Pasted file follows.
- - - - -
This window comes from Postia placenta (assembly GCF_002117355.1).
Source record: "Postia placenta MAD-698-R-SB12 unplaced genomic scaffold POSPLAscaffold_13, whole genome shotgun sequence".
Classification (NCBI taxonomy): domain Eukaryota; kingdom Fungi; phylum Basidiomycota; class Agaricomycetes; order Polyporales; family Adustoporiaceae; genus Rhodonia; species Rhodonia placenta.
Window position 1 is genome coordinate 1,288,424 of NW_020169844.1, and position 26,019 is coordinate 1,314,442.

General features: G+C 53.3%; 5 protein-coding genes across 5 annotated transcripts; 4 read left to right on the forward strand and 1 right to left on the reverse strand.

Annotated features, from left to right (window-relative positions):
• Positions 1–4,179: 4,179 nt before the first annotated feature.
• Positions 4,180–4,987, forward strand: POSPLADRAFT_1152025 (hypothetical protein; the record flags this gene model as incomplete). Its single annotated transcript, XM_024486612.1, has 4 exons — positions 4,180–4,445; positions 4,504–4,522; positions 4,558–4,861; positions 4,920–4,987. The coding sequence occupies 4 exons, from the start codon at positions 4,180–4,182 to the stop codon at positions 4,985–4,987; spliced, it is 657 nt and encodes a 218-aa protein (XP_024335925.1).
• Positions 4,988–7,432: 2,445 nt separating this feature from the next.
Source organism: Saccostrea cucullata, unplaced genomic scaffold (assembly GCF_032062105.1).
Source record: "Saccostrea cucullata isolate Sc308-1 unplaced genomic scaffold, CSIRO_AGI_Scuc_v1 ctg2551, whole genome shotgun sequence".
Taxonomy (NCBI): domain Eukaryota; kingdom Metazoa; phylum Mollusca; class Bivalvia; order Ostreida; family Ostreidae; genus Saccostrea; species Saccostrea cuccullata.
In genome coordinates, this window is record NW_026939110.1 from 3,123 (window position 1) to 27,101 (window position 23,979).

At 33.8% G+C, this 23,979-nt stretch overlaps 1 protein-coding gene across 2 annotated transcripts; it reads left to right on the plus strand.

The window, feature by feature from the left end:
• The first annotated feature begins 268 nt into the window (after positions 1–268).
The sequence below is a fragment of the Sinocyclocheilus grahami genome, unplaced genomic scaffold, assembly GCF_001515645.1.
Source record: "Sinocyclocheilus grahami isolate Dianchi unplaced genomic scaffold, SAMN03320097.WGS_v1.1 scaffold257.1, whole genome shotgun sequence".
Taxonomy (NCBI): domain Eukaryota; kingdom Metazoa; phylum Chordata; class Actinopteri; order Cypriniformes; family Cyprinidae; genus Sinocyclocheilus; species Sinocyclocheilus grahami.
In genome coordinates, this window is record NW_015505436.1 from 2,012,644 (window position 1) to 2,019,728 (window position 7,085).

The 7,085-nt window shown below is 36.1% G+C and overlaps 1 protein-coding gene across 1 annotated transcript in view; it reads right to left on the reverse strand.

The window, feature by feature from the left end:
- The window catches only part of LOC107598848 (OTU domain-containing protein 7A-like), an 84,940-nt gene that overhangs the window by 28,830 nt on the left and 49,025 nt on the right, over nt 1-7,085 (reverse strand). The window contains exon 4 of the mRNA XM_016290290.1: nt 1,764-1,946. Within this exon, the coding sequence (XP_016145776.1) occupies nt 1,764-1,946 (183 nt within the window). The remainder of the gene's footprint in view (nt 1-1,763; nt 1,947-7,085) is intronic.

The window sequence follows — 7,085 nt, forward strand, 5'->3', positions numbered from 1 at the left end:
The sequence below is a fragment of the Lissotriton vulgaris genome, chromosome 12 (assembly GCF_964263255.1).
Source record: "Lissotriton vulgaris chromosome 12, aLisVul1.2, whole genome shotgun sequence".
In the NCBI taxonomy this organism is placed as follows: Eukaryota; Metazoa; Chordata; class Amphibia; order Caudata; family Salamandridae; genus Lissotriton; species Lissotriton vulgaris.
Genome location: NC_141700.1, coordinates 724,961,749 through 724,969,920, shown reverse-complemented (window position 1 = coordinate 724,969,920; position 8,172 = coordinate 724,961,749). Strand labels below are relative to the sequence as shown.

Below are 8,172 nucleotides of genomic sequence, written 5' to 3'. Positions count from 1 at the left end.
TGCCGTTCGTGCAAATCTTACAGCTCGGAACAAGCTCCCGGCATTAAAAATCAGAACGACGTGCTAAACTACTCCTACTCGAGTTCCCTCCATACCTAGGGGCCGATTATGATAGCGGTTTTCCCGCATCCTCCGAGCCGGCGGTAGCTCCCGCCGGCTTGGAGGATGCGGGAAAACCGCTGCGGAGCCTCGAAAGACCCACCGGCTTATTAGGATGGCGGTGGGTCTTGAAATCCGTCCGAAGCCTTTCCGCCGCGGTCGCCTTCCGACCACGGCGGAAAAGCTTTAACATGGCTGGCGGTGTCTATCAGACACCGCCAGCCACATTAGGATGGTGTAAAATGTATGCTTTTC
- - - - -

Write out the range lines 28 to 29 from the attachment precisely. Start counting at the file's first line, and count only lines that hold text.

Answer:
Genome location: NC_141700.1, coordinates 724,961,749 through 724,969,920, shown reverse-complemented (window position 1 = coordinate 724,969,920; position 8,172 = coordinate 724,961,749). Strand labels below are relative to the sequence as shown.

Below are 8,172 nucleotides of genomic sequence, written 5' to 3'. Positions count from 1 at the left end.